"Imagine our surprise to receive calls from our peers and colleagues relating to an alleged suspension by the United States Equestrian Federation (“USEF”) regarding the equine, Unexpected, when we had absolutely no knowledge about an alleged violation; a charge; a hearing date; let alone a hearing on this matter,” say Larry Glefke and Kelley Farmer. “It is unfathomable how the USEF would proceed against Glefke and Farmer uncontested at a hearing Nov. 29, 2016, when in fact Glefke submitted evidence and had counsel present for another matter, says Bonnie Navin, Mr. Glefke’s counsel of many years.

At a minimum the USEF should have, as they have in many instances with Navin in the past, contacted Ms. Navin to advise that there was a pending inquiry and charge against one of her clients. Lawyers know full well when they do not receive contact from a charged party and that party has legal representation, to contact that lawyer and advise them of the charges. That is the very ethical foundation of the legal process.

Ms. Navin noted that she had been working with Ms. Keating, USEF’s in-house counsel, on other matters not pertaining to Glefke and she never mentioned the issue with Glefke/Farmer.

To that end, Mr. Forman, outside counsel for USEF, certainly made no effort to contact Ms. Navin, whom he knows represented Mr. Glefke for years, to determine if she was aware of any such charge.

Lastly, Ms. Navin attended a hearing on another matter Sept. 27, 2016 and not once in a full day of hearing before the Hearing Panel counsel, Dan Danford, and Hearing secretary, Emily Pratt, was there any mention of such alleged charge or the absence of a response by Glefke/Farmer.

“There is no way Mr. Glefke or Ms. Farmer wouldn’t have retained proper representation, secured a B sample of the blood, submitted evidence in writing and had experts on the medicine at a hearing, if they were aware of the charge,” says Navin.

Navin says perhaps most disturbing is the fact she stood in the hall of the USEF’s headquarters in September in the presence of President-elect Murray Kessler and USEF outside counsel Forman, and neither mentioned to Navin that her clients hadn’t responded to a charge against them for GABA, which is a significant allegation. “I was right there in front of the entire USEF legal department, the President, outside counsel, the Hearing Committee and its staff, members of the drug and medications staff and not one person said a word that Glefke/Farmer had a GABA charge that had not been responded to,” says Navin.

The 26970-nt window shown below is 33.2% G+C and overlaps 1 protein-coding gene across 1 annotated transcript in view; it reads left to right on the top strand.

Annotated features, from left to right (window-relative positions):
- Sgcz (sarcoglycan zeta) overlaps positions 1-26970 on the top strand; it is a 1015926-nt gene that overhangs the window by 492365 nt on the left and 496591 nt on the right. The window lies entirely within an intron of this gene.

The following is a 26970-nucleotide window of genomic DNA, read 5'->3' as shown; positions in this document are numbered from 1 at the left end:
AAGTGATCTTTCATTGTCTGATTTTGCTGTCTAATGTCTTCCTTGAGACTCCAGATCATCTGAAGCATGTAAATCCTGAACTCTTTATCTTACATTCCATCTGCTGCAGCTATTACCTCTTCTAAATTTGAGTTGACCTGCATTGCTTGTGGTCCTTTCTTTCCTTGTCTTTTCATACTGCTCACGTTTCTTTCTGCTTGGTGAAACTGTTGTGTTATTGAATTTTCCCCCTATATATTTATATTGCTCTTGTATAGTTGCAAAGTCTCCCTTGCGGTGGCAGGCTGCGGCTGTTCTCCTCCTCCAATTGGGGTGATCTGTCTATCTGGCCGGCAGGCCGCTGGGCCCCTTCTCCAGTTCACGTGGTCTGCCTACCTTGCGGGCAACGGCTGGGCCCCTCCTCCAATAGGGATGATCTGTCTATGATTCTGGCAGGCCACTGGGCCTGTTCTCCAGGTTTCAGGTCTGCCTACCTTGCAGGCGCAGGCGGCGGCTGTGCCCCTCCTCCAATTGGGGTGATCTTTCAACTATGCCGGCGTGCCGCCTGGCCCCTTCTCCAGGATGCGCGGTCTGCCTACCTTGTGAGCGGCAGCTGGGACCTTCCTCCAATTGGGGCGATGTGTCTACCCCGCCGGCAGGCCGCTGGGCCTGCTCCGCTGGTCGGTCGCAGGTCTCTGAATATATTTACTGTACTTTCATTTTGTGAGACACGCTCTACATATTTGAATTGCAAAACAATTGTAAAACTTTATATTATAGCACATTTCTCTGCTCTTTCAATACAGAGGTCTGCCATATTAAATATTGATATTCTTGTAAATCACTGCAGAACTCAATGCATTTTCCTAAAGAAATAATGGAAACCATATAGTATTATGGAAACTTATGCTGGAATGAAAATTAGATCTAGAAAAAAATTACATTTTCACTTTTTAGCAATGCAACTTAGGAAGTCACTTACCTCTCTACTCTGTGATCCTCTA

The USEF sadly issued the final order and press release on the heels of the USEF Annual Meeting in a effort to “pat itself on the back” for issuing hefty fines, but they did so at the violation of Due Process which is punishable for the United States Olympic Committee if it is determined the USEF, as the National Governing Body, violated its own By-Laws, and that of USOC, for due process. USEF claims in its final order that secretary Emily Pratt called Farmer about the charges, a matter vehemently denied by Ms. Farmer. “If anyone had contacted me about any charge, no matter how small or large, I would have contacted our counsel immediately to secure our due process rights and rights under the drug and medication rules, such as having a B sample tested,” says Farmer.

Navin has immediately requested the USEF provide all evidence of all documentation sent to Glefke/Farmer including phone records of the purported call to Farmer about this alleged charge to get to the bottom of the matter and further investigate what occurred. At this time, Navin is looking into filing an emergency USOC charge and/or seeking the USEF vacate the prior order pertaining to Unexpected and issue a proper charge and allow Glefke/Farmer their due process rights afforded to them under their USEF membership to defend the allegation.